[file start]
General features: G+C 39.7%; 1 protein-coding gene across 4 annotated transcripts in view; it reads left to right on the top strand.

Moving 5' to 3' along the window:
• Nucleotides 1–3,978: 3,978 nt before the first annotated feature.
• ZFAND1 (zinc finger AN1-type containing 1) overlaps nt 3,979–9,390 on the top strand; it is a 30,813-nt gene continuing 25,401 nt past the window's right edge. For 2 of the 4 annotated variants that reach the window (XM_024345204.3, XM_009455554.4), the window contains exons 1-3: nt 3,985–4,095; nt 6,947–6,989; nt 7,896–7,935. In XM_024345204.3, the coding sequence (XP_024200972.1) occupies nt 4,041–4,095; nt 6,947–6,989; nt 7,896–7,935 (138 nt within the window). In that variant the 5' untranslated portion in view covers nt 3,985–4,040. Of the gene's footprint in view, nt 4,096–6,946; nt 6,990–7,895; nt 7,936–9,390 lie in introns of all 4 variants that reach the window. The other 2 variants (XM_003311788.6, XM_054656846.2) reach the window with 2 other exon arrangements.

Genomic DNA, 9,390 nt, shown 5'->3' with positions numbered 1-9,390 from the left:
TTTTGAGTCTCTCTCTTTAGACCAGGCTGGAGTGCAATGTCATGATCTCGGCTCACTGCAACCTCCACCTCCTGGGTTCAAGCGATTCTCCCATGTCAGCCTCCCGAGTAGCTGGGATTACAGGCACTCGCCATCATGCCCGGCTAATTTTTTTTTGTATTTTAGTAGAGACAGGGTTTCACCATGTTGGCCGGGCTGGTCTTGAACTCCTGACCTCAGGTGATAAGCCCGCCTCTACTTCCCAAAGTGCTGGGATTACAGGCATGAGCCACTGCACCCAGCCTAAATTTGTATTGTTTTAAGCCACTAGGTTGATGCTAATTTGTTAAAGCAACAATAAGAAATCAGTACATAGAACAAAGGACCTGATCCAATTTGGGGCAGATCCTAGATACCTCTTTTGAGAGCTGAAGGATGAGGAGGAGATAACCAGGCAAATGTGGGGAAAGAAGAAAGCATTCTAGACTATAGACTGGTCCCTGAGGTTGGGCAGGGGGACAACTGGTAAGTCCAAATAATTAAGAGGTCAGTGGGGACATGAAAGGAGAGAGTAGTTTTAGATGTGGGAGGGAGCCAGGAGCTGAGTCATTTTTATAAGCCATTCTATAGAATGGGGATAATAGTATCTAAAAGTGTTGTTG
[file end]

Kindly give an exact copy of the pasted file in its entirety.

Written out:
General features: G+C 39.7%; 1 protein-coding gene across 4 annotated transcripts in view; it reads left to right on the top strand.

Moving 5' to 3' along the window:
• Nucleotides 1–3,978: 3,978 nt before the first annotated feature.
• ZFAND1 (zinc finger AN1-type containing 1) overlaps nt 3,979–9,390 on the top strand; it is a 30,813-nt gene continuing 25,401 nt past the window's right edge. For 2 of the 4 annotated variants that reach the window (XM_024345204.3, XM_009455554.4), the window contains exons 1-3: nt 3,985–4,095; nt 6,947–6,989; nt 7,896–7,935. In XM_024345204.3, the coding sequence (XP_024200972.1) occupies nt 4,041–4,095; nt 6,947–6,989; nt 7,896–7,935 (138 nt within the window). In that variant the 5' untranslated portion in view covers nt 3,985–4,040. Of the gene's footprint in view, nt 4,096–6,946; nt 6,990–7,895; nt 7,936–9,390 lie in introns of all 4 variants that reach the window. The other 2 variants (XM_003311788.6, XM_054656846.2) reach the window with 2 other exon arrangements.

Genomic DNA, 9,390 nt, shown 5'->3' with positions numbered 1-9,390 from the left:
TTTTGAGTCTCTCTCTTTAGACCAGGCTGGAGTGCAATGTCATGATCTCGGCTCACTGCAACCTCCACCTCCTGGGTTCAAGCGATTCTCCCATGTCAGCCTCCCGAGTAGCTGGGATTACAGGCACTCGCCATCATGCCCGGCTAATTTTTTTTTGTATTTTAGTAGAGACAGGGTTTCACCATGTTGGCCGGGCTGGTCTTGAACTCCTGACCTCAGGTGATAAGCCCGCCTCTACTTCCCAAAGTGCTGGGATTACAGGCATGAGCCACTGCACCCAGCCTAAATTTGTATTGTTTTAAGCCACTAGGTTGATGCTAATTTGTTAAAGCAACAATAAGAAATCAGTACATAGAACAAAGGACCTGATCCAATTTGGGGCAGATCCTAGATACCTCTTTTGAGAGCTGAAGGATGAGGAGGAGATAACCAGGCAAATGTGGGGAAAGAAGAAAGCATTCTAGACTATAGACTGGTCCCTGAGGTTGGGCAGGGGGACAACTGGTAAGTCCAAATAATTAAGAGGTCAGTGGGGACATGAAAGGAGAGAGTAGTTTTAGATGTGGGAGGGAGCCAGGAGCTGAGTCATTTTTATAAGCCATTCTATAGAATGGGGATAATAGTATCTAAAAGTGTTGTTG